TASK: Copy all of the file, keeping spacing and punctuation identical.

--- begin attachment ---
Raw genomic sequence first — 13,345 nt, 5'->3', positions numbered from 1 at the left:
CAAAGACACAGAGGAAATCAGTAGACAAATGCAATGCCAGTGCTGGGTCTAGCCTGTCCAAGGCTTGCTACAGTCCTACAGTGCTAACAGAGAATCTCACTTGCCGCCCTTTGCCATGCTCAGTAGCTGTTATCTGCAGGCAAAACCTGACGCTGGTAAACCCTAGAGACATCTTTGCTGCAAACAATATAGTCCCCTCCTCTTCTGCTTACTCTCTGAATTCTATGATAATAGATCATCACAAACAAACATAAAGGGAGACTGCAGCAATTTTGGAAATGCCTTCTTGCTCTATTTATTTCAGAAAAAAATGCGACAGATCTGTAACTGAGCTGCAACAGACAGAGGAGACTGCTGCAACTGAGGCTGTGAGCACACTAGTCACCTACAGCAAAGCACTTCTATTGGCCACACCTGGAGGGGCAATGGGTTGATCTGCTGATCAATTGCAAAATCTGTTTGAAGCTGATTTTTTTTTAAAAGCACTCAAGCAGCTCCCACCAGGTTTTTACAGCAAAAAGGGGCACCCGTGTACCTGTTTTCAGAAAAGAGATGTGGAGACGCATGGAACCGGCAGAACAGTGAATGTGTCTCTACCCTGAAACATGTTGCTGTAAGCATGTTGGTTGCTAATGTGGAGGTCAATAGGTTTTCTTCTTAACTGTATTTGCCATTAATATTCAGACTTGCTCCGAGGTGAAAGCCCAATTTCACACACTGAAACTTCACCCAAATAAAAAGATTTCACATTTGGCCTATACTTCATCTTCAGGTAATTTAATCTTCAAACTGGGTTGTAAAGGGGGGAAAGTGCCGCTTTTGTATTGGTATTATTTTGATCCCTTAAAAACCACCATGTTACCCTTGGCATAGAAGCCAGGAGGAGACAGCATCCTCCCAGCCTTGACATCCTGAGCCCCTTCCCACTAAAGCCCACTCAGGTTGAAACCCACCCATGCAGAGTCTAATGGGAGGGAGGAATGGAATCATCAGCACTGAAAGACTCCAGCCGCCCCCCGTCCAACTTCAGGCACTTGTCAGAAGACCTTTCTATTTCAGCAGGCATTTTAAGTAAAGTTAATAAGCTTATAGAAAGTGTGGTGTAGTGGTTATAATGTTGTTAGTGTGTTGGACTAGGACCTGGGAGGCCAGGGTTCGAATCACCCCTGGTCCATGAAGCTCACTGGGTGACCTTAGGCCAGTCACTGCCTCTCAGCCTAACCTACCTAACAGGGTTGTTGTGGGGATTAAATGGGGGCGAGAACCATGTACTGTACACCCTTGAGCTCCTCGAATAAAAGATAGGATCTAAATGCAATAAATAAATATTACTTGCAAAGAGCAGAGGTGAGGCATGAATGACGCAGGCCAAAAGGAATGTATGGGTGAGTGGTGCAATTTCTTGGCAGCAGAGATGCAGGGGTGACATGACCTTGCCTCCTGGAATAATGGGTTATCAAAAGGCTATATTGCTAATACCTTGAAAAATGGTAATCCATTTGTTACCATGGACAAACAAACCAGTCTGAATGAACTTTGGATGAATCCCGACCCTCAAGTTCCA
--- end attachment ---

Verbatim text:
Raw genomic sequence first — 13,345 nt, 5'->3', positions numbered from 1 at the left:
CAAAGACACAGAGGAAATCAGTAGACAAATGCAATGCCAGTGCTGGGTCTAGCCTGTCCAAGGCTTGCTACAGTCCTACAGTGCTAACAGAGAATCTCACTTGCCGCCCTTTGCCATGCTCAGTAGCTGTTATCTGCAGGCAAAACCTGACGCTGGTAAACCCTAGAGACATCTTTGCTGCAAACAATATAGTCCCCTCCTCTTCTGCTTACTCTCTGAATTCTATGATAATAGATCATCACAAACAAACATAAAGGGAGACTGCAGCAATTTTGGAAATGCCTTCTTGCTCTATTTATTTCAGAAAAAAATGCGACAGATCTGTAACTGAGCTGCAACAGACAGAGGAGACTGCTGCAACTGAGGCTGTGAGCACACTAGTCACCTACAGCAAAGCACTTCTATTGGCCACACCTGGAGGGGCAATGGGTTGATCTGCTGATCAATTGCAAAATCTGTTTGAAGCTGATTTTTTTTTAAAAGCACTCAAGCAGCTCCCACCAGGTTTTTACAGCAAAAAGGGGCACCCGTGTACCTGTTTTCAGAAAAGAGATGTGGAGACGCATGGAACCGGCAGAACAGTGAATGTGTCTCTACCCTGAAACATGTTGCTGTAAGCATGTTGGTTGCTAATGTGGAGGTCAATAGGTTTTCTTCTTAACTGTATTTGCCATTAATATTCAGACTTGCTCCGAGGTGAAAGCCCAATTTCACACACTGAAACTTCACCCAAATAAAAAGATTTCACATTTGGCCTATACTTCATCTTCAGGTAATTTAATCTTCAAACTGGGTTGTAAAGGGGGGAAAGTGCCGCTTTTGTATTGGTATTATTTTGATCCCTTAAAAACCACCATGTTACCCTTGGCATAGAAGCCAGGAGGAGACAGCATCCTCCCAGCCTTGACATCCTGAGCCCCTTCCCACTAAAGCCCACTCAGGTTGAAACCCACCCATGCAGAGTCTAATGGGAGGGAGGAATGGAATCATCAGCACTGAAAGACTCCAGCCGCCCCCCGTCCAACTTCAGGCACTTGTCAGAAGACCTTTCTATTTCAGCAGGCATTTTAAGTAAAGTTAATAAGCTTATAGAAAGTGTGGTGTAGTGGTTATAATGTTGTTAGTGTGTTGGACTAGGACCTGGGAGGCCAGGGTTCGAATCACCCCTGGTCCATGAAGCTCACTGGGTGACCTTAGGCCAGTCACTGCCTCTCAGCCTAACCTACCTAACAGGGTTGTTGTGGGGATTAAATGGGGGCGAGAACCATGTACTGTACACCCTTGAGCTCCTCGAATAAAAGATAGGATCTAAATGCAATAAATAAATATTACTTGCAAAGAGCAGAGGTGAGGCATGAATGACGCAGGCCAAAAGGAATGTATGGGTGAGTGGTGCAATTTCTTGGCAGCAGAGATGCAGGGGTGACATGACCTTGCCTCCTGGAATAATGGGTTATCAAAAGGCTATATTGCTAATACCTTGAAAAATGGTAATCCATTTGTTACCATGGACAAACAAACCAGTCTGAATGAACTTTGGATGAATCCCGACCCTCAAGTTCCA